Super-hot, but hard to find…
Infinity pepper fast facts:
- Scoville heat units (SHU): 1,067,286 – 1,250,000 SHU
- Median heat: 1,158,643 SHU
- Origin: United Kingdom
- Capsicum species: Chinense
- Jalapeño reference scale: 133 to 500 times hotter
- Use: Culinary
- Size: Up to 2 inches long, bulbous
- Flavor: Sweet, Fruity
Infinity is…well…forever. Take note of that before diving headfirst into this super-hot chili. The name Infinity pepper is apt. It has extreme heat which will stick with you not quite forever, but for a very, very long time. The Infinity pepper also has had some extreme press too, holding – if ever so briefly – the world’s record for the hottest chili on the planet. Though, it’s a tough chili to come across compared to other hot peppers of the same Scoville scale range.
How hot is the Infinity pepper?
There’s no question that this chili falls into the “scorch the earth” super-hot category. With a Scoville heat unit range above 1,000,000, the Infinity chili fits right in between the ghost pepper (855,000 – 1,041, 427 SHU) and the Trinidad Moruga Scorpion (1,200,000 – 2,000,000 SHU). That’s some company.
Comparing this level of chili to a jalapeño is like comparing a warming pad to a roaring fire. An Infinity is at least 133 times hotter, and that’s if you are comparing the hottest jalapeño to the mildest Infinity chili. Compared to extremely mild jalapeño peppers, the Infinity heat can be up to 500 times hotter.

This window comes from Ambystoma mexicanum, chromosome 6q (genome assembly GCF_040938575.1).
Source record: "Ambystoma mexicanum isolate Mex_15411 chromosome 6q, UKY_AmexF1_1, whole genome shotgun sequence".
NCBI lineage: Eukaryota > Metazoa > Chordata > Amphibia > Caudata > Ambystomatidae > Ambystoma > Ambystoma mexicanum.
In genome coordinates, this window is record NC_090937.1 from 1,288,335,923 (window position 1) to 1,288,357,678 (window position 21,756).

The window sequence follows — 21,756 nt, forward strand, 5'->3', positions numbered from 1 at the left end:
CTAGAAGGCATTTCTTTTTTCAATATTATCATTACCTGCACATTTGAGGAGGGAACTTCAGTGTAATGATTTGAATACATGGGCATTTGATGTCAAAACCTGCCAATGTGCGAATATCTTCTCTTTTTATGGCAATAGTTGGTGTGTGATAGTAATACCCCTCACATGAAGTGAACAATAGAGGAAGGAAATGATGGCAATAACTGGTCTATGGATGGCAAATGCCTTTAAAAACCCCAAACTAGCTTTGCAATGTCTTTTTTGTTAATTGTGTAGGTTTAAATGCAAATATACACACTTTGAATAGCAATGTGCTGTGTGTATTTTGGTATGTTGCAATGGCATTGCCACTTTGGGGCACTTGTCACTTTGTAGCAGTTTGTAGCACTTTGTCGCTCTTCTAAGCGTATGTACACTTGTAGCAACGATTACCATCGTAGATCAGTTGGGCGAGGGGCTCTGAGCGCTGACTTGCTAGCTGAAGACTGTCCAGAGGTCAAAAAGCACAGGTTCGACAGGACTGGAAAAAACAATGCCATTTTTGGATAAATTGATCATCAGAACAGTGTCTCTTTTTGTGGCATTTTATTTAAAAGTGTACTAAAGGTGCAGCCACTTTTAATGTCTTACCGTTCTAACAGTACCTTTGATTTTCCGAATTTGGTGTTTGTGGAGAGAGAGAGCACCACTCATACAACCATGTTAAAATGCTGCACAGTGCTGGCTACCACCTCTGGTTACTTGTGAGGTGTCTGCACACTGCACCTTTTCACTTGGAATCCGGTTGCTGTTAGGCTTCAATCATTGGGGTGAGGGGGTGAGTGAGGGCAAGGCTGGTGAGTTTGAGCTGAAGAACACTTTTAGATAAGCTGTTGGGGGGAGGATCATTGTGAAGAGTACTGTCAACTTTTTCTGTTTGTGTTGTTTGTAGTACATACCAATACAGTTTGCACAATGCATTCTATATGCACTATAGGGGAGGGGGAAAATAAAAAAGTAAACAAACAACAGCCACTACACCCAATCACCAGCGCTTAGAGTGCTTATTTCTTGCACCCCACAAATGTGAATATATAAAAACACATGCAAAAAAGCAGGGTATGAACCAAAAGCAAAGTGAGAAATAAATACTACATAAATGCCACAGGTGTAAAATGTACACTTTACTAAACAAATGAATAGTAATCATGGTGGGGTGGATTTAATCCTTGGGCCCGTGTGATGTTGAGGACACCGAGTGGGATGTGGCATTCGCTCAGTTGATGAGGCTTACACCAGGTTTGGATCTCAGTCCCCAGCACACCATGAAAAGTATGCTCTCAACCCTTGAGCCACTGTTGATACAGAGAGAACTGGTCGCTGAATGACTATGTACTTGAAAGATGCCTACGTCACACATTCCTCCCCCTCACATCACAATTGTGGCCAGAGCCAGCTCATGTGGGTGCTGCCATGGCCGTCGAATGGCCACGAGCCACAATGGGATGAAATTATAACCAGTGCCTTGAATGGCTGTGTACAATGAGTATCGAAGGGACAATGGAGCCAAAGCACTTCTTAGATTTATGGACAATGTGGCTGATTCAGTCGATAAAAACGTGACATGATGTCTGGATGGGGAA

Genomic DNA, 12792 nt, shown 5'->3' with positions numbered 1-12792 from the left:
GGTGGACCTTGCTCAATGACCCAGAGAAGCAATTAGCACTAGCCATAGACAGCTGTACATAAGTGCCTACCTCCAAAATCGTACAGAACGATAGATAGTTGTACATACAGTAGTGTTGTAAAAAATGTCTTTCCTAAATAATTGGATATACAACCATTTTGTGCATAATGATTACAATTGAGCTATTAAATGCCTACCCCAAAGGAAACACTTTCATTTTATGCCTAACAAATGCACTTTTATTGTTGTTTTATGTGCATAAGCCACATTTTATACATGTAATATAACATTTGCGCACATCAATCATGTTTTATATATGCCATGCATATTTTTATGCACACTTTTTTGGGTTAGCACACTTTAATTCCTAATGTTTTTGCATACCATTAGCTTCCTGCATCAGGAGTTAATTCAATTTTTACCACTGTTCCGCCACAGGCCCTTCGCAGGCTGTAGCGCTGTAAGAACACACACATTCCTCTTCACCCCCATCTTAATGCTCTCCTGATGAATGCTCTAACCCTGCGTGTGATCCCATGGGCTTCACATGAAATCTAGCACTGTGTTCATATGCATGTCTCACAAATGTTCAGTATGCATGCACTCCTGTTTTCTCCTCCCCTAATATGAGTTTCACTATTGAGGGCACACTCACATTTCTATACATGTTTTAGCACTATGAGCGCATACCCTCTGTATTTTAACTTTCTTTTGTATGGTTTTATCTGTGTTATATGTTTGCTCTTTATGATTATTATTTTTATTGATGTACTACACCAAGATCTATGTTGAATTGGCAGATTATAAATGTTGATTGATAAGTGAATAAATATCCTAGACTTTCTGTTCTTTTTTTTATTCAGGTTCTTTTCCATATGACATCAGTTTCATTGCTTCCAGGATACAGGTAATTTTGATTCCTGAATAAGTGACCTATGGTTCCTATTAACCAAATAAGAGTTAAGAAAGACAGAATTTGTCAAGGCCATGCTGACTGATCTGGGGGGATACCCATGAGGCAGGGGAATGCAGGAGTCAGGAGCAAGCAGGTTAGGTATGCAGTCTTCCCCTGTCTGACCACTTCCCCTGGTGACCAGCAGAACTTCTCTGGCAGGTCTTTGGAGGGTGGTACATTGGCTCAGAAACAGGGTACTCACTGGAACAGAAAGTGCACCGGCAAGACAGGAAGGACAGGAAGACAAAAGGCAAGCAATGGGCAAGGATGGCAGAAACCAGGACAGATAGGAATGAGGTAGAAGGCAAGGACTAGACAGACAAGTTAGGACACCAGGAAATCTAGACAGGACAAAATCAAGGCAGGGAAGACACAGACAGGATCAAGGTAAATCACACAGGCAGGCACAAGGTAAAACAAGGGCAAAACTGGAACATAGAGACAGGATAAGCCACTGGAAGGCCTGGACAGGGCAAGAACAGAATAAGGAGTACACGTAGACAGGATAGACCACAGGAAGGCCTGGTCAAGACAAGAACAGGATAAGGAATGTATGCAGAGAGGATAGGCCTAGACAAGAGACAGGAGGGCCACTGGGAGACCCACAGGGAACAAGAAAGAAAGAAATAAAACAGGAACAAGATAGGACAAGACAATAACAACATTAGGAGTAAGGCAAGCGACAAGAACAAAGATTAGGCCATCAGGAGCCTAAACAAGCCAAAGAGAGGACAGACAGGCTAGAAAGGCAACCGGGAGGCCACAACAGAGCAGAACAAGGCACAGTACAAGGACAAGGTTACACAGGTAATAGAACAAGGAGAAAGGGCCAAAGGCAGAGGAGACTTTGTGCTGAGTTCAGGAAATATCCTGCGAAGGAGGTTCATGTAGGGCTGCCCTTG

Heat at this level needs extreme care. When handling any super-hot, gloves should be worn as just touching these peppers can lead to severe chili burn.
What does it look like and taste like?
Like its super-hot neighbors, the Infinity pepper is a mean-looking beast. Rough-skinned and wrinkled, it matures to a scorching red. Its shape is reminiscent of other super-hots, bulbous with a pointy tail. As this is a hybrid pepper, that comes as no surprise.
On the first bite, there’s a layer of fruitiness to the pepper, and then comes the heat. Like other extreme chilies, this is a slow burn experience. You don’t feel the heat immediately, but soon comes a mild burn that slowly builds into a raging fire that seems to last forever.
How was the Infinity chili discovered?
Like the Red Savina habanero pepper, the Infinity chili is a story of surprise. Nick Woods, a hot sauce hobbyest turned fiery foods pro (see the UK’s Fire Foods), discovered this extreme hybrid in his greenhouse one day. Tests proved quickly that this was something special.
So the Infinity pepper was once the hottest pepper in the world?
That’s the kicker. Nick Woods had stumbled upon the hottest pepper in the world, taking the crown from the ghost pepper. But the hot pepper crown is a hard one to keep hold of; two weeks later a new champion was throned (another UK-grown pepper – the Naga Viper).
Still, the Infinity earned its place in chili history, and it’s still one of the hottest peppers you’ll ever come across.
How hard is it to find Infinity pepper products?
It’s not easy. You can find seeds online. Fire Foods sells Infinity hot sauces, but you won’t find it readily available. More common are the chilies that surround the Infinity – the ghost and scorpion peppers are widely available as seeds and in products. But if you’re one to try every chili on the Scoville scale, it’s worth your while to hunt down this super-hot superstar.